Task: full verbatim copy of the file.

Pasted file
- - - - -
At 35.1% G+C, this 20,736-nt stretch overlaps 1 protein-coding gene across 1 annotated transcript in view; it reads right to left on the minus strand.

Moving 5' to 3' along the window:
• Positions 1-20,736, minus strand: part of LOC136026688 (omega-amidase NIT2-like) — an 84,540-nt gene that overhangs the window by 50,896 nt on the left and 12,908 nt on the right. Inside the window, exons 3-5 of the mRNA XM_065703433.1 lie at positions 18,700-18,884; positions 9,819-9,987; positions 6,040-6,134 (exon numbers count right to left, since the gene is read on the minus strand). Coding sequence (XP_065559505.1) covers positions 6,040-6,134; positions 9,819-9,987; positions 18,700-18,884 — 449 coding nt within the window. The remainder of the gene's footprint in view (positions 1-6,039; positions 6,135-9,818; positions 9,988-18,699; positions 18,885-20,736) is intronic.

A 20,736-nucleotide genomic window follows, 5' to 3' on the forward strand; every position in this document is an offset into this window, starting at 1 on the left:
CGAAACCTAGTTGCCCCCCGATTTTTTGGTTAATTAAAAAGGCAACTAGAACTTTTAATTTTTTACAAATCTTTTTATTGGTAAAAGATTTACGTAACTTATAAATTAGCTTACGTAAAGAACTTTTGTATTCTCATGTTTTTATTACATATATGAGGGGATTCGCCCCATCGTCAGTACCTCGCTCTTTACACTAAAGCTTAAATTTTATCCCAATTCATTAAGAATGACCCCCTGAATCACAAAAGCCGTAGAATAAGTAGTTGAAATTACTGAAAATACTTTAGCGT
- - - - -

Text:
At 35.1% G+C, this 20,736-nt stretch overlaps 1 protein-coding gene across 1 annotated transcript in view; it reads right to left on the minus strand.

Moving 5' to 3' along the window:
• Positions 1-20,736, minus strand: part of LOC136026688 (omega-amidase NIT2-like) — an 84,540-nt gene that overhangs the window by 50,896 nt on the left and 12,908 nt on the right. Inside the window, exons 3-5 of the mRNA XM_065703433.1 lie at positions 18,700-18,884; positions 9,819-9,987; positions 6,040-6,134 (exon numbers count right to left, since the gene is read on the minus strand). Coding sequence (XP_065559505.1) covers positions 6,040-6,134; positions 9,819-9,987; positions 18,700-18,884 — 449 coding nt within the window. The remainder of the gene's footprint in view (positions 1-6,039; positions 6,135-9,818; positions 9,988-18,699; positions 18,885-20,736) is intronic.

A 20,736-nucleotide genomic window follows, 5' to 3' on the forward strand; every position in this document is an offset into this window, starting at 1 on the left:
CGAAACCTAGTTGCCCCCCGATTTTTTGGTTAATTAAAAAGGCAACTAGAACTTTTAATTTTTTACAAATCTTTTTATTGGTAAAAGATTTACGTAACTTATAAATTAGCTTACGTAAAGAACTTTTGTATTCTCATGTTTTTATTACATATATGAGGGGATTCGCCCCATCGTCAGTACCTCGCTCTTTACACTAAAGCTTAAATTTTATCCCAATTCATTAAGAATGACCCCCTGAATCACAAAAGCCGTAGAATAAGTAGTTGAAATTACTGAAAATACTTTAGCGT